History of The Oblate Program at the Monastery of the Ascension The First 20 Years, 1982-2001
In December 1982, the community of the then Ascension Priory agrees to begin an Oblate program. A Benedictine Oblate is a lay person who chooses to affiliate with a Benedictine monastery and to share in their spirituality and life through retreats, days of recollection, visits, private recitation of the Divine Office, living according to the Christian values presented in the Benedictine Rule and tradition, and, sometimes, volunteer work.
Fr. Joel Kehoe is named the first Director of the Oblates. He serves in this capacity until May 1994. He initiates a monthly newsletter; in which he explores with us topics of interest to an Oblate who is a disciple of St. Benedict. In all his newsletters he explains various aspects of the Rule of St. Benedict. He encourages all of us to read on our own and to purchase and pray a copy of the Book of Christian Prayer or the full Liturgy of the Hours.
The first Oblate retreat is held in May 1983. Twelve people indicate they would like to begin their year of novitiate to become Oblates. Fr. Joel also starts to schedule dates in the future for Oblate retreats, picnics and days of prayer. The schedule he establishes is followed closely for the next twenty years.
In 1984 we are introduced to the "bona opera" sheet. It is the custom in many monasteries to distribute to the members of the community "bona opera" (Latin for "good works") sheets at the beginning of Lent. The sheet contains a quotation from the Rule, "Everyone should make known to the abbot what he or she intends to do (as a Lenten observance)". Benedict was concerned that the vice of pride not creep in to one's Lenten practices. Penances undertaken must have "the permission of the spiritual father." In our case, the bona opera went to the Director of Oblates.
In May of the following year our first oblates make their profession: Bob and Peg Sass, Rosa Sofia, Mary Anderson, Madeleine Sawaya, Cal and Pauline Harper, Kate Spessard, Patti Wilkins, Mary Last, Deanne Prost.
In July, l985, the Oblates donate $350.00 for the meditation corner in the cemetery. Rosa Sofia spearheads this project. By now Oblates are starting to volunteer and help out at the Priory in many ways. We now number 30 Oblates, and many more are interested in joining the program.
In September, l989, Fr. Joel leaves for school in California. During his absence the oblates are under the watchful eye of the new Prior, Fr. Boniface. Membership in the Oblates rises to 65.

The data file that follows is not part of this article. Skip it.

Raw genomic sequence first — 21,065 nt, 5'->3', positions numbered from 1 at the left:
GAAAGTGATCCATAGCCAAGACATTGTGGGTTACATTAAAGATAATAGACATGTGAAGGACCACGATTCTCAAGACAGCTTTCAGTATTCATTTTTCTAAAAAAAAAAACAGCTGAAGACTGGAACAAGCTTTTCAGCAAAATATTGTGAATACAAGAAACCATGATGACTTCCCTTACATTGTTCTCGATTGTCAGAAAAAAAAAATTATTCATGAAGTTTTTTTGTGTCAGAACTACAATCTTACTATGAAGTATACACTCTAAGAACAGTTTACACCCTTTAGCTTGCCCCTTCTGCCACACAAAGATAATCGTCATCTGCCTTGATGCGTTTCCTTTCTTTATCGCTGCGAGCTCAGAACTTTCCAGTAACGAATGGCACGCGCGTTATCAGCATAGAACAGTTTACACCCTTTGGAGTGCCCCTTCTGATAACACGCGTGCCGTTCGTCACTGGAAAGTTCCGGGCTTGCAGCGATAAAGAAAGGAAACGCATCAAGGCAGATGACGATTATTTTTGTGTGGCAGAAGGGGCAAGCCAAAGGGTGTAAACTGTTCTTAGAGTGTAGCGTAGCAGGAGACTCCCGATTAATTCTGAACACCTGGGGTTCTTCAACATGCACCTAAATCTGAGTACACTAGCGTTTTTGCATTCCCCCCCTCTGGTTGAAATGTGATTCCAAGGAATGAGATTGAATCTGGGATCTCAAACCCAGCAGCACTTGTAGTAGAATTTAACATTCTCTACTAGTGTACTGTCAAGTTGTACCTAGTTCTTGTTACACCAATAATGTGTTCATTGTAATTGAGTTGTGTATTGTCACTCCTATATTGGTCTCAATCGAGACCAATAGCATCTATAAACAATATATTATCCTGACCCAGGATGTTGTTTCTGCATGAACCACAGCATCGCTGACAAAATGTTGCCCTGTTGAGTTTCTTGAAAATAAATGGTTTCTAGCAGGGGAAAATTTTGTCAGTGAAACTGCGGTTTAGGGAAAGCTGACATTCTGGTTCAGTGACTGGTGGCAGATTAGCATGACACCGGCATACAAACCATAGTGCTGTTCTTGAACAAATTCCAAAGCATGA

After 4 years in school, Fr. Joel returns and resumes his duties as Director of the Oblates. He recommends meditation on the readings for weekday Mass as a way to open oneself to the richness of the Advent season. In May 1994 Fr. Joel resigns as Oblate Director in order to have more time for his counseling practice.
Fr. Simeon is named the new Director of the Oblates. We now learn the word "obsculta" or "listen," the first word of the Prologue of the Rule of St. Benedict. By this word we are called into a mode of attentiveness, receptivity, and acceptance and ultimately to a change of life. We need to be "listeners" before we become "talkers " or "performers". Being a good listener is not an easy skill to acquire.
The Oblate Newsletter is now known as The Link. We are linked to one another as we journey toward holiness in the way of St. Benedict. Many oblates are volunteers in the new Ministry Center.
1995 brings the resignation of Fr. Simeon. Father Joe Wood is named Director of Oblates. He reminds us that making oblation is similar to a making profession. When monks are professed they say the psalm verse "Receive me, Lord as you have promised and I shall live: do not disappoint me in my hope" (Ps 119.16). This is a wonderful and consoling little phrase to pray. It reminds us of God's love for us, inviting us to respond to him with a hope and returning love. May we all continue to have this prayer in our hearts as we give ourselves to St. Benedict's school of the Lord's service. We now have 80 Oblates.
Fr. Joseph reminds us about what St. Benedict said in the last chapter of the Rule which is read on December 31st: "But for one who would hasten to the perfection of life there are the teachings of the holy Fathers, the observance of which leads one to the height of perfection. And what page or what utterance of the divinely inspired books of the Old and New Testaments is not most unerring rule for human life?"
In l997, Fr. Joseph is elected "as Abbot of Mt. Angel" and goes back to Oregon to assume his duties.
Fr. Hugh is appointed Director of the Oblates, and we are reminded that each of us, baptized, confirmed, married or celibate, priest, doctor, farmer, teacher, or nurse, is called to enter and to extend the reign of God, to bring God's love and justice to every part of the world and every part of the day. The liturgy of the hours is one way Benedict uses to sanctify the world, the way of time.
We are also introduced to words such as "medieval, monastic "familia", Frances of Rome Wolfgang, Odilo and Richard of St. Vanne, St. Hildegard, Emperor Henry ll patron of Oblates, Louis de Blois, and the list goes on. We learn the history of the Medal of St. Benedict.
There are now Oblate who meet in Boise and Idaho Falls, as well as come to the monastery for scheduled events and private retreats..
Retreats fill up and Fr. Hugh adds additional retreats to accommodate our 150 Oblates, it is an exciting time to be an Oblate. The format of the Link changes. Oblates begin to contribute articles and book reviews for the Link.
During the twenty years of the program we have had five different directors, all with their own personalities and style, but all leading us down the same path, guided by the Rule of St. Benedict.